Cybercrime, Crimeware and How to Protect Your Organization
“The era of web blackmailing, racket and chantage is about to start.”
Do you need to gather evidence of online criminal activities for potential future litigation or other legal requirement?
Malware, Ransomware, DDoS, spam, botnets and associated threats and issues via crimeware are some of the most serious economic and security threats to functioning governments, companies and individuals in this current digital era.
2014 was a dark year in cybercrime; with record breaking incidences of hacking and data breaches for both individuals and companies, creating a black marketplace of personal and corporate data, financial and medical records and much more stolen information.
Gemalto’s Breach Level Index (BLIA) report that the number of global data breaches rose by 50% from 2013. These processes are becoming not only more dangerous and common – but profitable for the cyber criminals involved.
Ease to cause. Difficult to prevent. Financially driven.
Hackers have procured a way in a form of malware to make money off negligent site administrators and individuals, with vulnerable website applications with critical data providing an easy way to compromise, threaten and extort companies. Criminals now have the ease, luxury and danger of working under the guise of the internet to cause as much economic damage and international panic as desired with the minimal resources of technical knowledge, time and a computer – and engage in the threatening phenomenon of cybercrime by way of crimeware.
These online criminals have unlimited resources of data, technology, and ill intent to damage, defraud and scam millions at the stroke of a few keys.
But what exactly is Crimeware?
Crimeware is collectively the programs, viruses, forms and techniques of social engineering utilised to fraudulently obtain financial gains from either the targeted parties or others. These financial gains come from either direct access to funds, or exploiting sensitive and confidential information and can be obtained directly (using stolen information) or indirectly (renting botnets). And so the loss as a result of some crimeware hacks have huge social impacts, compromising governments, companies and individuals reputations and economic well-being.
Crimeware can affect big corporations or an individual with online banking – anyone with an internet connection and personal information to disclose is susceptible to any, and more, of the following:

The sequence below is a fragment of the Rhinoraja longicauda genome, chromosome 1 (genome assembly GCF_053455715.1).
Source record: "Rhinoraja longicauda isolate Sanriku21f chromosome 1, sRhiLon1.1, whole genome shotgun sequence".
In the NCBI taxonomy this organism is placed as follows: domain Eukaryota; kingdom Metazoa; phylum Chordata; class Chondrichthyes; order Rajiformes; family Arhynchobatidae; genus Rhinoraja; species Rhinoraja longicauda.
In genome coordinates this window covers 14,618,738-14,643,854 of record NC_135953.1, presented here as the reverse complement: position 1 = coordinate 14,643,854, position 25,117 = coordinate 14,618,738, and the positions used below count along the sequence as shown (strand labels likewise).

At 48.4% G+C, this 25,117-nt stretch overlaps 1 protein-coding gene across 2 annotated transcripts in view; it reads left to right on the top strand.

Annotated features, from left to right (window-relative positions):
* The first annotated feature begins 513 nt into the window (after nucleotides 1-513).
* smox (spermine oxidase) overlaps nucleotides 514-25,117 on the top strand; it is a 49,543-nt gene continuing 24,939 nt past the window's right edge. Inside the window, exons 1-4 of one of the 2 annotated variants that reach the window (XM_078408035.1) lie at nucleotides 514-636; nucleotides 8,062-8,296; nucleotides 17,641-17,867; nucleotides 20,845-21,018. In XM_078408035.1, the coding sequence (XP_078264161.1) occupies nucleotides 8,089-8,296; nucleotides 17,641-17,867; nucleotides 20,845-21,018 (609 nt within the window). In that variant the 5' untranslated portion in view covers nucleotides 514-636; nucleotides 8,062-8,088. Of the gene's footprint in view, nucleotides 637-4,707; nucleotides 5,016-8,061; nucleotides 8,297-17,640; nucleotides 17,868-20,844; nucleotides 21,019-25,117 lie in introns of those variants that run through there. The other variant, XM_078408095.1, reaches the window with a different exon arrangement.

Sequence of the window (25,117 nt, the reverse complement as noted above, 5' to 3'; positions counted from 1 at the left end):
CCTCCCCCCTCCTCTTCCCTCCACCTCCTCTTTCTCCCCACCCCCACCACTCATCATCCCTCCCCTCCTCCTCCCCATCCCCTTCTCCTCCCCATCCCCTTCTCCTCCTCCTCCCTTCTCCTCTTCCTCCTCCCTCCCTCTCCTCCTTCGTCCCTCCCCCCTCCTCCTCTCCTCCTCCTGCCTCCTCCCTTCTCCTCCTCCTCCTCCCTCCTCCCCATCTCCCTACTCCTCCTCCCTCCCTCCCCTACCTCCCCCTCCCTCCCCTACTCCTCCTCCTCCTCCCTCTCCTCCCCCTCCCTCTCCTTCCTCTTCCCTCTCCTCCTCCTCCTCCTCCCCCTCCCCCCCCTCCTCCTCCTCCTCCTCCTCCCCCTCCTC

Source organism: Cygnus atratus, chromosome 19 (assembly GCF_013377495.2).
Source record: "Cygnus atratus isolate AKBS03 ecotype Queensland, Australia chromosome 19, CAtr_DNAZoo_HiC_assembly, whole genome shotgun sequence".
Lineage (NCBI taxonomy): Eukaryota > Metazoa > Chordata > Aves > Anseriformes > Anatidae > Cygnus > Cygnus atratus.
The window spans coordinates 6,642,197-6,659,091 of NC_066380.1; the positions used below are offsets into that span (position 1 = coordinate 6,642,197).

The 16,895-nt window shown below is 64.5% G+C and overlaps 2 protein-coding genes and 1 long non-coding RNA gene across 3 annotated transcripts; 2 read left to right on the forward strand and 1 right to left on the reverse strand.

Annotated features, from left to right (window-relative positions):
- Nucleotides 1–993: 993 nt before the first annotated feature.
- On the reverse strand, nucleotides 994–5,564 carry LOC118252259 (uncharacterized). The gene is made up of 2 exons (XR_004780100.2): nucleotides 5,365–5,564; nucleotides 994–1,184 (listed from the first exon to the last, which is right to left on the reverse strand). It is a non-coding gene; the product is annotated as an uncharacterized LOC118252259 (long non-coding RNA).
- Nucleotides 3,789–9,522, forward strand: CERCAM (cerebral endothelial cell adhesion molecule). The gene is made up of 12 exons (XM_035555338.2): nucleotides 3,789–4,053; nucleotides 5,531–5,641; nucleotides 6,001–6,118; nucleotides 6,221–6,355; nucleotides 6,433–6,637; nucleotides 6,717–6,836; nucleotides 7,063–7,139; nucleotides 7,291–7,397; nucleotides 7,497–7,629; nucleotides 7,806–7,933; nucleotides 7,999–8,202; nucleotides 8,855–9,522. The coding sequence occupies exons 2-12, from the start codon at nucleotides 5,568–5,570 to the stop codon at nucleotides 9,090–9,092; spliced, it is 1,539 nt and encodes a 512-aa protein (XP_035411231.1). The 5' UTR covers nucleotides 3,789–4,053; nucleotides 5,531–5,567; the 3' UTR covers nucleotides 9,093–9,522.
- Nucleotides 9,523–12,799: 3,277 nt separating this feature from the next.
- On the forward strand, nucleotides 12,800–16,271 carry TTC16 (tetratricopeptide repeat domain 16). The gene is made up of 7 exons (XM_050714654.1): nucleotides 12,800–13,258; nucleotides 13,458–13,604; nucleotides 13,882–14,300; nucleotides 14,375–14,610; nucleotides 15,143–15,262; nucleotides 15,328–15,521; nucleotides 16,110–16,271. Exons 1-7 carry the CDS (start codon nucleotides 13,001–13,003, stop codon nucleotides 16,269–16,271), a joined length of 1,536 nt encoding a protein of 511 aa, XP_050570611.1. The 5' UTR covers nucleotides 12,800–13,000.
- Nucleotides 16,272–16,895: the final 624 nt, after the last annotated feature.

- Personal data theft
- Financial loss from exploiting online banking passwords
- Identity theft
- Invasion of privacy
- Loss of production due to spam., pop ups, interruptions to software and operating systems
- Keystroke logging
- Compromising computer systems and executing remote commands
- Compromised computers can be used to target third parties to launch more span, DOS attacks, distribution of malware and more (bots).
- Access cached passwords
The silent operations undertaken by crimeware are often not reported – due to a sense of defenselessness or to avoid negative publicity, and the customized nature of these attacks also add an additional hurdle for conventional anti-virus systems to configure.
Crimeware creators are not merely tech savvy thrill seekers looking to simply break into a system for notoriety – they are looking for, and finding, financial gains. They capitalise on the “blended threats” of spyware, phishing and malware – of which WebPreserver’s Blog will keep you updated on new forms and reported hacks, including posts on:
Regulation on the Internet and Legal Responses
Just as governments, legislation and technology have been attempting to catch up with and prevent crimeware techniques and hacks – the technology and scope of attacks have been increasing at a rapid pace.
Legislation on both national and international levels exist for safeguarding of personal information and online privacy. The US utilise standards such as the SOX Act, the Gramm-Leach-Bliley Act, multitude of security breach notification laws, including the latest order signed by President Obama to penalise overseas hackers.
“Cyber threats pose one of the most serious economic and national security challenges to the United States” – President Obama, April 1, 2015
Criminalisation for fraud, privacy and other legal repercussions of course exist also, but the monitoring and standardisation of processing of data and information on the internet in compliance with standards set by bodies such as the FTC are imperative to the prevention of crimeware hacks.
All though many companies do not want to report such attacks due to additional damage to their reputation, credibility potential devastating economic repercussions, companies and individuals are encouraged to do so, as the FTC have followed up many crimeware cases with litigation in recent years. Companies, advertisers, healthcare providers banks and more must be compliant with data and open records regulation and keep authentic records of users information, suspect e-mails, links and webpages.
Tags: #malware #ransomware #DDoS #spam #botnets #Phishing #Spearphishing #Whaling
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